Fraud expert Gordon Murray admits £410,000 fraud
A fraud expert has admitted using his specialist skills to scam his employers of more than £400,000.
Gordon Murray, 30, from Airdrie, North Lanarkshire, encouraged family and friends to invest in a fake share plan.
This allowed him to use their bank accounts to deposit cheques which funded his "luxury lifestyle".
Murray was caught after an audit at his employers, National Farmer's Union Mutual (NFUM). Sentence was deferred and he was remanded in custody.
Glasgow Sheriff Court heard how Murray made a total of 156 fraudulent transactions, totalling £409,572, between July 2002 and January 2008.
He encouraged friends and family to invest in a share scheme with the NFUM and would pay dividends in return for their investment.
The fraudster then re-opened insurance cases where a claim had already been paid out and paid the money again to his unwitting family and friends.
They then cashed the cheques and took some of the cash for themselves before handing the rest over to Murray.
He also created false claims in the system and again made cheques out to his family and friends.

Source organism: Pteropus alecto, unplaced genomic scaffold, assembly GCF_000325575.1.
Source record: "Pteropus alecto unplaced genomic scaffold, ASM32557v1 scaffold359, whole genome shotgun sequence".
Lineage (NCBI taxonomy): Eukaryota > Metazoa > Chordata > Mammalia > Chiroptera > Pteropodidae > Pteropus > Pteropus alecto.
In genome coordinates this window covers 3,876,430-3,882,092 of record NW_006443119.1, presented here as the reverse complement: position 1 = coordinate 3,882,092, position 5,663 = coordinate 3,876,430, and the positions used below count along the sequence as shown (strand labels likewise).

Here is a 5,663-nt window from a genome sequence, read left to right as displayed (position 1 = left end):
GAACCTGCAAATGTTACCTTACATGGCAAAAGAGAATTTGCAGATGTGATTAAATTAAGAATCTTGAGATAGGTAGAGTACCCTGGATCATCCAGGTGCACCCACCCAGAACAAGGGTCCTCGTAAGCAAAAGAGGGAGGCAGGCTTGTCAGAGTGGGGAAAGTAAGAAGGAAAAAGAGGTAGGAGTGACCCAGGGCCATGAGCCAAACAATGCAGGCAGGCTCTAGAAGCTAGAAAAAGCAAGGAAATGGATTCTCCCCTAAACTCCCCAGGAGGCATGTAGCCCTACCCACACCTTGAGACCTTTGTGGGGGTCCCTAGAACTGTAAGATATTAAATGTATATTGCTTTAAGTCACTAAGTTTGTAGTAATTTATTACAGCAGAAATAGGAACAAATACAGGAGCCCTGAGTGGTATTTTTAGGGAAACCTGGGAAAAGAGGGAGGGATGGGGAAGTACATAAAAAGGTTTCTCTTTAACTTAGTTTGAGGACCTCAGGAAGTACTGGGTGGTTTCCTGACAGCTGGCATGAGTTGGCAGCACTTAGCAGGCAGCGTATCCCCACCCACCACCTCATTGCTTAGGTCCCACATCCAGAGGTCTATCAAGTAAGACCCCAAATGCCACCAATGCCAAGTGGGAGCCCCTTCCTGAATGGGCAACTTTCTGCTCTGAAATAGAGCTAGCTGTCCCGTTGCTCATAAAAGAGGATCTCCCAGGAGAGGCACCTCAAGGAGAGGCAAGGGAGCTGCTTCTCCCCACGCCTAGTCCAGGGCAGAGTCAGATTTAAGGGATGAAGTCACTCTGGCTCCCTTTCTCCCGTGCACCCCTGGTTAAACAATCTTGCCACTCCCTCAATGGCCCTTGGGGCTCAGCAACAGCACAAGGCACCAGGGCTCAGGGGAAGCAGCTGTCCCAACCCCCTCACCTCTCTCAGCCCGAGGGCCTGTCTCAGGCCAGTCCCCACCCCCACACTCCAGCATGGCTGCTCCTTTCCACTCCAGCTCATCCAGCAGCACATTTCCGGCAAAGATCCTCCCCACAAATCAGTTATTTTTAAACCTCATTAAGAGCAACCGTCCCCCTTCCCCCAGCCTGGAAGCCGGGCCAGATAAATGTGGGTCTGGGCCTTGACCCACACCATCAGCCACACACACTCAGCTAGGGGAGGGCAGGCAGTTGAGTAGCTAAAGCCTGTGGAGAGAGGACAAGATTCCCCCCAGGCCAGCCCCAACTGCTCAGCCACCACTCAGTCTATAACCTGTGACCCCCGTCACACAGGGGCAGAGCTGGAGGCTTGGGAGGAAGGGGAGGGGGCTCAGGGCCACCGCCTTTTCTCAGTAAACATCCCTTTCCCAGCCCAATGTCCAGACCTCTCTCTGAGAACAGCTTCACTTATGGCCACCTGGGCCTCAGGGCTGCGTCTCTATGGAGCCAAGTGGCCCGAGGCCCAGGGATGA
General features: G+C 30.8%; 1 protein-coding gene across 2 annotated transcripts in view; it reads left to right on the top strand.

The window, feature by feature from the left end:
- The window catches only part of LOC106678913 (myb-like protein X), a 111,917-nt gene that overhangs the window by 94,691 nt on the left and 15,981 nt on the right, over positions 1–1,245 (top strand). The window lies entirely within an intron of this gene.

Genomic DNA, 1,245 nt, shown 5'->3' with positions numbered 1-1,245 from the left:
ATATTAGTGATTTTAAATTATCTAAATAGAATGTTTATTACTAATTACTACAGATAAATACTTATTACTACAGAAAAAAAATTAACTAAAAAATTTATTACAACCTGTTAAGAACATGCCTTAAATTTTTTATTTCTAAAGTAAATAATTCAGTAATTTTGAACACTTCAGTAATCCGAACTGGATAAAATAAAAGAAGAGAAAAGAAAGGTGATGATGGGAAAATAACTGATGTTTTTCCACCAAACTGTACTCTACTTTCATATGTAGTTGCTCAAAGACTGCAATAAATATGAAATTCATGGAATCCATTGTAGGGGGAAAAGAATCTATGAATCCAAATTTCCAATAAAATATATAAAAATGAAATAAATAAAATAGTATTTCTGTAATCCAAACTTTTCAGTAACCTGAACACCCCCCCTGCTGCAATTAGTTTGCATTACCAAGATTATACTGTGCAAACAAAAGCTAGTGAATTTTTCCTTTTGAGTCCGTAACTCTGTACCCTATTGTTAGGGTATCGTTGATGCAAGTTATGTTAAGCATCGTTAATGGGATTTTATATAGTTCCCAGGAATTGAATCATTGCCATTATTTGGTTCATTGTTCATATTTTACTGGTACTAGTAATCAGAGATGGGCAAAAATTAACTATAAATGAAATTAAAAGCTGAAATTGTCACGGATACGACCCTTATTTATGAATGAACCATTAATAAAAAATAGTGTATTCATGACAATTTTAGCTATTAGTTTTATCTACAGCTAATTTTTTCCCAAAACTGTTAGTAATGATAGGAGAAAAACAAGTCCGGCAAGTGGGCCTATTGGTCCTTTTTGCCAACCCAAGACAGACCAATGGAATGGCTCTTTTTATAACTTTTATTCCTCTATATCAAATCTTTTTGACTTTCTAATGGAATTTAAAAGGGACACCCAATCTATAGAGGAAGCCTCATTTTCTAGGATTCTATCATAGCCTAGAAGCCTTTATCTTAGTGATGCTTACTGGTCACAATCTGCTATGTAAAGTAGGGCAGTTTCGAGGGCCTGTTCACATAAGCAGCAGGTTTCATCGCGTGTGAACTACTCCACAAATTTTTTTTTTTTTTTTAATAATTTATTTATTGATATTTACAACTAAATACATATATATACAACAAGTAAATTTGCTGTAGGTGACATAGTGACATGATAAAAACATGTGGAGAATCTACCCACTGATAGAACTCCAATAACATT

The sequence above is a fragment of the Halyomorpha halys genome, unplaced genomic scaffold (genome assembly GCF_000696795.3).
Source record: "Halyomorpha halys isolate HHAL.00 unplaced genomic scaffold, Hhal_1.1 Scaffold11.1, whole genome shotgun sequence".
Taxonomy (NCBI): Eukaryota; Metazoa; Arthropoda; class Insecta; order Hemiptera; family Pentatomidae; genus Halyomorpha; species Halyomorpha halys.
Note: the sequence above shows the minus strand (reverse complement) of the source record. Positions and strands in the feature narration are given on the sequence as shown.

Two of the people he tricked into helping him were serving police officers.
The court also heard that the claims handler knew how to abuse the system because he had been trained in combating fraud.
He also issued cheques to repay creditors and spend on items such as cars, holidays and top-of-the range electrical equipment.
The court heard that Murray also tried to conceal his involvement by using a colleague's password but was later found out.
Following a company audit in January 2008, he was suspended and later resigned.
The firm subsequently had to pay out £130,000 for the internal investigation and rectifying the damage done by Murray.
Sheriff Sam Cathcart deferred sentencing until later this month for background reports.